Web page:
Congress will be with us always, but our representatives could do themselves and their constituents a favor if they stopped indulging in the mistaken notion that low-income families are coddled in this country, living on more government largesse than is good for them.
Remarks from U.S. Rep. Roger Marshall about how poor people don’t want health care made Americans from across the land wonder how a doctor, of all people, could possibly have come to believe that, as Marshall put it, “Just like Jesus said, ‘The poor will always be with us.’ … There is a group of people that just don’t want health care and aren’t going to take care of themselves.”
The OB-GYN from Great Bend kept on walking down this same wrong road: “I think just morally, spiritually, socially,” he said, homeless people are among those who “just don’t want health care.” Those on Medicaid, who he said can run up health care charges on “a free credit card, as a group, do probably the least preventive medicine and taking care of themselves and eating healthy and exercising. … So there’s a group of people that even with unlimited access to health care are only going to use the emergency room when their arm is chopped off or when their pneumonia is so bad” they have no choice but to go to the ER.
Since healthy food is more expensive, yes, low-income families do have a harder time eating well on a budget. But Medicaid is far from a “free credit card.” Most Americans on it do see a doctor in any given year and are not indifferent to their own lives or those of their loved ones. And he really should not have pinned his misimpressions on Jesus.
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The new Kansas congressman later explained that as someone who has spent most of his working life treating Medicaid patients “regardless of their ability to pay,” he wasn’t saying that we shouldn’t care for the poor, but that we “cannot completely craft a larger, affordable health care policy around a comparatively small segment of the population who will get care no matter what.”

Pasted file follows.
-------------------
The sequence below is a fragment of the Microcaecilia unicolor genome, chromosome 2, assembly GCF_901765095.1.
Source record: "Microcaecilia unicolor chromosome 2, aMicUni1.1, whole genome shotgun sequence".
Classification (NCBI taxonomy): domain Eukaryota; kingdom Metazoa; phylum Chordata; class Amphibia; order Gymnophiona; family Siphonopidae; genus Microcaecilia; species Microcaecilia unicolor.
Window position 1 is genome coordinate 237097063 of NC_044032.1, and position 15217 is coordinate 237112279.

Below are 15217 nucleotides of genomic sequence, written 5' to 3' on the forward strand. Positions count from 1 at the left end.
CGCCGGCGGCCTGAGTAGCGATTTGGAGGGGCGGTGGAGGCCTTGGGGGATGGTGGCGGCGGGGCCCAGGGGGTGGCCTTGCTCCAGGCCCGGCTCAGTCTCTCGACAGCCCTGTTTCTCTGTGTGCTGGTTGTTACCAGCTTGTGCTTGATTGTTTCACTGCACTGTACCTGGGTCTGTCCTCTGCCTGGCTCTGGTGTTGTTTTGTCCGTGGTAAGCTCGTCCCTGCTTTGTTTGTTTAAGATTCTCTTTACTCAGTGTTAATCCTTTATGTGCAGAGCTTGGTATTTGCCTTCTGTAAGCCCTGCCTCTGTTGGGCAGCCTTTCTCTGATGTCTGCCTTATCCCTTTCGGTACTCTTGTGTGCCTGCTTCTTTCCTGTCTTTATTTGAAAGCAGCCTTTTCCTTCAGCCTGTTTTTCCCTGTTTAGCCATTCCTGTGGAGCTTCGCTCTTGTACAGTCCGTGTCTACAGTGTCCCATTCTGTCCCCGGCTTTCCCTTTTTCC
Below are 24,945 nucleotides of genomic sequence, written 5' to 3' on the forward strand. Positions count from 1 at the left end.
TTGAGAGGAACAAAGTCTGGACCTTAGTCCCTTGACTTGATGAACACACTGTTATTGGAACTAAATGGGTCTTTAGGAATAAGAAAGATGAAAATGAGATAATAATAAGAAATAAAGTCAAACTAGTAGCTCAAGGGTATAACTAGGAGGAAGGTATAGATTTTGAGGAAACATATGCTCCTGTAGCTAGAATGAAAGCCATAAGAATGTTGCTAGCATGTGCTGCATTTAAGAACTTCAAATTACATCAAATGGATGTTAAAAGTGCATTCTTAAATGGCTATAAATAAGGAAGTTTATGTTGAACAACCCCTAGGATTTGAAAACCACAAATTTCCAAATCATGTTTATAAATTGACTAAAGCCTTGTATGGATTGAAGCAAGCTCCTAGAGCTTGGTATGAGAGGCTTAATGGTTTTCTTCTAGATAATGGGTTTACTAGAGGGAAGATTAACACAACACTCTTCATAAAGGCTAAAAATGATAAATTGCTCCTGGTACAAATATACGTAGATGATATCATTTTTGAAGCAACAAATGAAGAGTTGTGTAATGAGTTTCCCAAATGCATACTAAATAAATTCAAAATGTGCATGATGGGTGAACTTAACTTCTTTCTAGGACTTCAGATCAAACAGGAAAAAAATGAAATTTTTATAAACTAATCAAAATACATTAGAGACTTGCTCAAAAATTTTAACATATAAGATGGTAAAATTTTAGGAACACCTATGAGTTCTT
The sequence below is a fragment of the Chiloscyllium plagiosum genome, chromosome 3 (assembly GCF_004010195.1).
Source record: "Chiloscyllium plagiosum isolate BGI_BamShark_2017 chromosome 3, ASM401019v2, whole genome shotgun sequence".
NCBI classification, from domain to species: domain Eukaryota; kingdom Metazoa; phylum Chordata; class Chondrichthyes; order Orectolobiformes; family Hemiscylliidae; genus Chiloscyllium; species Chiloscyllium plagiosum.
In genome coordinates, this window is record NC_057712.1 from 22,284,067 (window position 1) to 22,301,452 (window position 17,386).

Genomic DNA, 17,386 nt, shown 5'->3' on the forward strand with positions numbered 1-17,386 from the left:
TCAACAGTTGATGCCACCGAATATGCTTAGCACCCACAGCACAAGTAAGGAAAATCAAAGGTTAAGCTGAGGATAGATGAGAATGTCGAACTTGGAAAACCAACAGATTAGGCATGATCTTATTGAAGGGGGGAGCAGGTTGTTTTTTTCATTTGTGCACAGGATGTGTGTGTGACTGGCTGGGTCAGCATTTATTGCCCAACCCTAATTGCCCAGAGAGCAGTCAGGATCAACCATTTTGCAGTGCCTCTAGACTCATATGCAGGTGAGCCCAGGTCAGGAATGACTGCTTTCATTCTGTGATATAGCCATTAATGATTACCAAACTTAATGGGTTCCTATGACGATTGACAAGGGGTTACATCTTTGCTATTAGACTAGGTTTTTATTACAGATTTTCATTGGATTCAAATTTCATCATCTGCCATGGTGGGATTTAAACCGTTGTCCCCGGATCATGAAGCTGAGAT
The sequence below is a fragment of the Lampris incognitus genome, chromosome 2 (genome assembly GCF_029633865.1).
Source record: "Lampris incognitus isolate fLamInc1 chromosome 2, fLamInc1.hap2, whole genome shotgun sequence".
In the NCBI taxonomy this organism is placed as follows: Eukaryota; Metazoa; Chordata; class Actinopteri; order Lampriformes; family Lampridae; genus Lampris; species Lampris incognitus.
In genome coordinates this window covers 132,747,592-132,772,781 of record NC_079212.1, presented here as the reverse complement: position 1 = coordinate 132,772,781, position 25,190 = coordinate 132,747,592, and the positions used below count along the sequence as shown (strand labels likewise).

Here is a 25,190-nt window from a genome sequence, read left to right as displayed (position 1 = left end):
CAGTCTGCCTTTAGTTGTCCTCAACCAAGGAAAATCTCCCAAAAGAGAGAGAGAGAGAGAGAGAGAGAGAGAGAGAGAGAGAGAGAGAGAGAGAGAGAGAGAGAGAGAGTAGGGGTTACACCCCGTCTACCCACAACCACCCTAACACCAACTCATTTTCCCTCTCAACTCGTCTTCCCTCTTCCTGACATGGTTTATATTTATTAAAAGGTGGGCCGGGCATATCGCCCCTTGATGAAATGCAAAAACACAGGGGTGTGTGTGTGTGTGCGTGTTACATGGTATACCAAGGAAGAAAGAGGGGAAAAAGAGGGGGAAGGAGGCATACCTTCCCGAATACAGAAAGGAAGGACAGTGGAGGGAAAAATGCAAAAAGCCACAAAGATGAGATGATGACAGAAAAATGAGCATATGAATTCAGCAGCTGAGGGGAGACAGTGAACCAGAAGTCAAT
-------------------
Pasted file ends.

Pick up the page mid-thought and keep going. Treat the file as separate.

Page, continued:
It really is laudable that Marshall treats Medicaid patients, but many doctors do not, saying that they can’t afford to, and it’s simply not true that they will get care “no matter what.”
In this same counter-factual vein, his fellow Republican, Rep. Jason Chaffetz of Utah suggested this week that low-income families worried about losing insurance coverage under the proposed GOP replacement plan for the Affordable Care Act could just pay for the coverage with a little creative budgeting — and the sacrifice of an iPhone. “You know what?” Chaffetz said on CNN, “Americans have choices, and they’ve got to make a choice. Maybe, rather than getting that new iPhone that they just love, and they want to go spend hundreds of dollars on that, maybe they should invest in their own health care.”
All of these comments are in keeping with Ronald Reagan’s story about the “welfare queen” who he said drove a Cadillac to pick up her benefits, and of the widely cited report from the conservative Heritage Foundation that said many of those living in poverty in our country are “not poor in an ordinary sense of the term” because they own refrigerators, stoves, televisions and microwaves. It’s what drives all of the efforts to subject those getting benefits to drug screening and why several pages of the GOP health care proposal involve making sure that lottery winners can’t receive Medicaid, as if that’s a problem we can’t take lightly.
Those public officials who seem to suffer from a certain poverty of spirit should stop trying to humiliate the poor and instead try to figure out how to provide the same excellent health care coverage that members of Congress enjoy to those they serve. Meanwhile, in recycling trash talk about those they ought to be supporting rather than denigrating, they’re only embarrassing themselves.